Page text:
By Nancy Pollard
After owning one of the best cooking stores in the US for 47 years—La Cuisine in Alexandria, Virginia—Nancy Pollard writes Kitchen Detail, a blog about food in all its aspects—recipes, film, books, travel, superior sources, and food-related issues.
MANY YEARS AGO, in the 1920s, a woman in Lyon, France created not one but two stellar restaurants and celebrated the winning of three Michelin stars, not once but twice. You see Eugénie Brazier pictured below with her team, arms around one another in a familial way. She was respected and lauded but suffered no shortage of difficulties. Her trials included a childhood in rural poverty, losing her mother at age 10, having a child out of wedlock at 19, and surviving two world wars. Additionally, one of her “commis” cooks at La Mère Brazier was Paul Bocuse, who admitted how much he learned from her, although in an interview in the 1970s he said that he would rather have a woman in his bed than behind the stove in his restaurant. Brazier’s achievement of being the first chef to earn six Michelin stars was mistakenly bestowed by the press upon Alain Ducasse in 1998 (and then sheepishly rescinded). Eugénie Brazier’s restaurant today has been purchased by a noted Meilleur Ouvrier de France, and retrofitted to be like La Mère Brazier of old, except the new chef-owner’s team of chefs are all men.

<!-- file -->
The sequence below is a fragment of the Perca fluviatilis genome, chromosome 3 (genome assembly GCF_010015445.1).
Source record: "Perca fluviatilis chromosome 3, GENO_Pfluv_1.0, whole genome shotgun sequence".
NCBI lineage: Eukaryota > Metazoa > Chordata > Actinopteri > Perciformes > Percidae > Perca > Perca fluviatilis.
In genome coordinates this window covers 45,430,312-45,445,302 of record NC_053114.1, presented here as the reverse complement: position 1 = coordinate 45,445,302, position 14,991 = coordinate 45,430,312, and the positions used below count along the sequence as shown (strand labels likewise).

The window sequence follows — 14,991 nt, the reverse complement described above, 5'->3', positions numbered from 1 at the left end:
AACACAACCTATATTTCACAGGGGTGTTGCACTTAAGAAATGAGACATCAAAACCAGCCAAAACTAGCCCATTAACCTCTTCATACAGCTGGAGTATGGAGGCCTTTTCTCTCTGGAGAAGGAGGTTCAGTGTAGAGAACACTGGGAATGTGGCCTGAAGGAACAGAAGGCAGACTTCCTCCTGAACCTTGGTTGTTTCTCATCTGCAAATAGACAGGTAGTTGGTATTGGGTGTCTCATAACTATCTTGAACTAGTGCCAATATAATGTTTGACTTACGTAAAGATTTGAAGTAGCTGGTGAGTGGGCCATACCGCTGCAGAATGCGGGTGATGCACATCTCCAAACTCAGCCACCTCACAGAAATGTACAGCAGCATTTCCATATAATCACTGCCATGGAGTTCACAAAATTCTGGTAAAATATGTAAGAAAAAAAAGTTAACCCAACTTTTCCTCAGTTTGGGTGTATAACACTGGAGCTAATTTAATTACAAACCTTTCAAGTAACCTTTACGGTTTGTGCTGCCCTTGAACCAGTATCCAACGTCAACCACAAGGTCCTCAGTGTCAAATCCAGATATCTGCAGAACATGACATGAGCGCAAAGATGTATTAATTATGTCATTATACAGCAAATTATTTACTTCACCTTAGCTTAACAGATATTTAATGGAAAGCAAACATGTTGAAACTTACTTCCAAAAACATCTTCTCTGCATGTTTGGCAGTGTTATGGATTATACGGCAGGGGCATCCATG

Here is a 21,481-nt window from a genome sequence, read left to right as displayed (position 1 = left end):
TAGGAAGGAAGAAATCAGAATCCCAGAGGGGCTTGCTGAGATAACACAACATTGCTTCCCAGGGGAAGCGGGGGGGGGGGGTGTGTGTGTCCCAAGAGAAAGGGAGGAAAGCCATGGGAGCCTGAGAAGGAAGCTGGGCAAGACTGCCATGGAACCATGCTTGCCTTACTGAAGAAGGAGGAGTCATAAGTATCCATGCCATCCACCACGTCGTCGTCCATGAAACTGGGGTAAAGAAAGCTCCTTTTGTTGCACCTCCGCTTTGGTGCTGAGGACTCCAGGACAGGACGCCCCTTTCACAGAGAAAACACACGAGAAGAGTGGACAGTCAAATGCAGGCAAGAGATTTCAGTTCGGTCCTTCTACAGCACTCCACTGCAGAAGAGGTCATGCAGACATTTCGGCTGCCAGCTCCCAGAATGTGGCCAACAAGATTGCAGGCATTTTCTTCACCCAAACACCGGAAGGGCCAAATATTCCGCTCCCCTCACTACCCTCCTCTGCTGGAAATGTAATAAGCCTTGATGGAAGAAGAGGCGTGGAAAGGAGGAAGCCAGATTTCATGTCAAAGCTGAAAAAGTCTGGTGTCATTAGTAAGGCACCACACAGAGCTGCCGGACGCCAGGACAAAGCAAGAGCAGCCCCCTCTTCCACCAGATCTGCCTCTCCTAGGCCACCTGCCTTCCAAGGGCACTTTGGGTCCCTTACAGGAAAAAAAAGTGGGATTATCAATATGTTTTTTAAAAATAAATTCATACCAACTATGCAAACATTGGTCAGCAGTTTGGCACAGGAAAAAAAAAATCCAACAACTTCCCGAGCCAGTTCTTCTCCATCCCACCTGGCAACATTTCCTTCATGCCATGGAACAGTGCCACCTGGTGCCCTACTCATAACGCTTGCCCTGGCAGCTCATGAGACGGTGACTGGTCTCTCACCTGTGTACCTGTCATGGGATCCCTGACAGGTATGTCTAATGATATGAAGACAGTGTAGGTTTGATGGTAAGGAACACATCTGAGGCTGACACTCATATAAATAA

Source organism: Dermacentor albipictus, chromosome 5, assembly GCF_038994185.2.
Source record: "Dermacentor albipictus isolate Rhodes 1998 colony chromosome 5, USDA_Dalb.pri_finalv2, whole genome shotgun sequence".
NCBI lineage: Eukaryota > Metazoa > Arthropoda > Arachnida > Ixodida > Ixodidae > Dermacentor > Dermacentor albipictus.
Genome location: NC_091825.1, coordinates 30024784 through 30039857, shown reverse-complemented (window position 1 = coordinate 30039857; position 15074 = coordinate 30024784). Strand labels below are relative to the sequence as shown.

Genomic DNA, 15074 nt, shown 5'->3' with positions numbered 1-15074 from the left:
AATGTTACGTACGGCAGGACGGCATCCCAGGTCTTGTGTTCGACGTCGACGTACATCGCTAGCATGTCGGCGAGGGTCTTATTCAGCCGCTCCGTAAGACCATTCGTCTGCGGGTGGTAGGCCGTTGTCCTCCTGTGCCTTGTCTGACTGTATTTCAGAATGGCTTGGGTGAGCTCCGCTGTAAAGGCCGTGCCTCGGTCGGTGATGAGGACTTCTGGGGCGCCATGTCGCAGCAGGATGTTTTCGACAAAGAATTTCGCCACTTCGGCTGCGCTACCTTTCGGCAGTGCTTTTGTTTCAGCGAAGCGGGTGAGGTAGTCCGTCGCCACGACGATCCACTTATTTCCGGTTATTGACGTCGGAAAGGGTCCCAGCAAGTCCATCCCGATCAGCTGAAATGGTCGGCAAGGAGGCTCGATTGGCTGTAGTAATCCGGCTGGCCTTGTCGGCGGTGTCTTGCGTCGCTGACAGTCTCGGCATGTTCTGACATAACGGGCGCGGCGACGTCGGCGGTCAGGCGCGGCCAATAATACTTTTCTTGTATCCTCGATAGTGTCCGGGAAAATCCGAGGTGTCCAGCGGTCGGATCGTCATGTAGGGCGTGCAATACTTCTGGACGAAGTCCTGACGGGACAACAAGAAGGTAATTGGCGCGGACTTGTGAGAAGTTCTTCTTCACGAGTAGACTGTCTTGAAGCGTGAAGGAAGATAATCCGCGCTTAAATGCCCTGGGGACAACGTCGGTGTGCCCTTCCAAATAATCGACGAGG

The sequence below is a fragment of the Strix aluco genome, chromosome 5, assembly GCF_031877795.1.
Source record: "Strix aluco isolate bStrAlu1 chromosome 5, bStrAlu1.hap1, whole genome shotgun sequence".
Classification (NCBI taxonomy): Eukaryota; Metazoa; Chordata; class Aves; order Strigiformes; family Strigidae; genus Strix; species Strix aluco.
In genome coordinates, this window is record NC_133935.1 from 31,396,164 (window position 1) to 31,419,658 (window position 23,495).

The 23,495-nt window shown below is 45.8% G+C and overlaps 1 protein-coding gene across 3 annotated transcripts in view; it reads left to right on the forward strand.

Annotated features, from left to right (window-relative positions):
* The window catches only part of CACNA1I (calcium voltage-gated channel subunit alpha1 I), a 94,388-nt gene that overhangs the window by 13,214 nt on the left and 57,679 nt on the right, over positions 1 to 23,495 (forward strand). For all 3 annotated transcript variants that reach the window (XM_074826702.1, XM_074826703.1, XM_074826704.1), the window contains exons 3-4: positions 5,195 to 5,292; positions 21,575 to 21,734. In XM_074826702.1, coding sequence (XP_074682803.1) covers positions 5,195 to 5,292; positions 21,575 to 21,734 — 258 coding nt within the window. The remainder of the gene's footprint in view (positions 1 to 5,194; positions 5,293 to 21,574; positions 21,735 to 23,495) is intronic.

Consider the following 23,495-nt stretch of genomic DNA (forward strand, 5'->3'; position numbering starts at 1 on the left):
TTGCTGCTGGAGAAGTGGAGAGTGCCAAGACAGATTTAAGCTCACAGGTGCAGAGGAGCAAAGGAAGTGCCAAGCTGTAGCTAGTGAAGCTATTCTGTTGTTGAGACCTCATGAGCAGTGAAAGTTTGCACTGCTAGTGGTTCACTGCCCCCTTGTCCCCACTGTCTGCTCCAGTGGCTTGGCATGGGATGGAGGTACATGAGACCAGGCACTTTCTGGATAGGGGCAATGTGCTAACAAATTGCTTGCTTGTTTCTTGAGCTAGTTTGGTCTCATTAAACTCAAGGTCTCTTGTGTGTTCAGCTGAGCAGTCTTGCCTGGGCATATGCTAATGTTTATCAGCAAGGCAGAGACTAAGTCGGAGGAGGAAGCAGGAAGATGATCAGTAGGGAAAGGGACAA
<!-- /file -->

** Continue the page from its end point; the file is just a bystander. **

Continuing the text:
Then in 2018 came a film from Maya Gallus, which discusses cuisine’s unfortunate sexist sentiment and heritage in a documentary profiling seven current women chefs. While there is no real thematic conclusion, I think you will find this film a rewarding watch. Paradoxically, it should be noted that Sophie Pic (one of the featured chefs) is the first woman chef to receive three Michelin stars—more than a half century after Eugénie Brazier’s remarkable feat. And actually one of the most subtle and charming moments in the film is a glimpse of a tasting that Sophie Pic has with her crew of cooks. There is serious note-taking, reflections, and discussion, but in the end, she wants her team to understand what her perceptions are and not theirs. And it is her preceptions that drove the three Michelin stars to Restaurant Anne-Sophie Pic.
The Heat—A Kitchen (R)evolution provides us with a small overview of the workdays and nights of these chefs, their backgrounds, and how they rise above or simply survive The Boys Club. Take a look at the 2022 list of The World’s Fifty Best Restaurants and you will gain an even greater insight. Top chefs who happen to be women are sidelined or given a “Female Chef” award. To quote Clare Smyth, the winner in femaleness of chefdom, “For the last 10 years of my career I’ve been asked, ‘What is it like to be a female chef?’ to which I reply, ‘I’m not sure what you mean, because I’ve never been a male chef,’ ” And in the end, it is films like this documentary that remind us as diners how much we take for granted.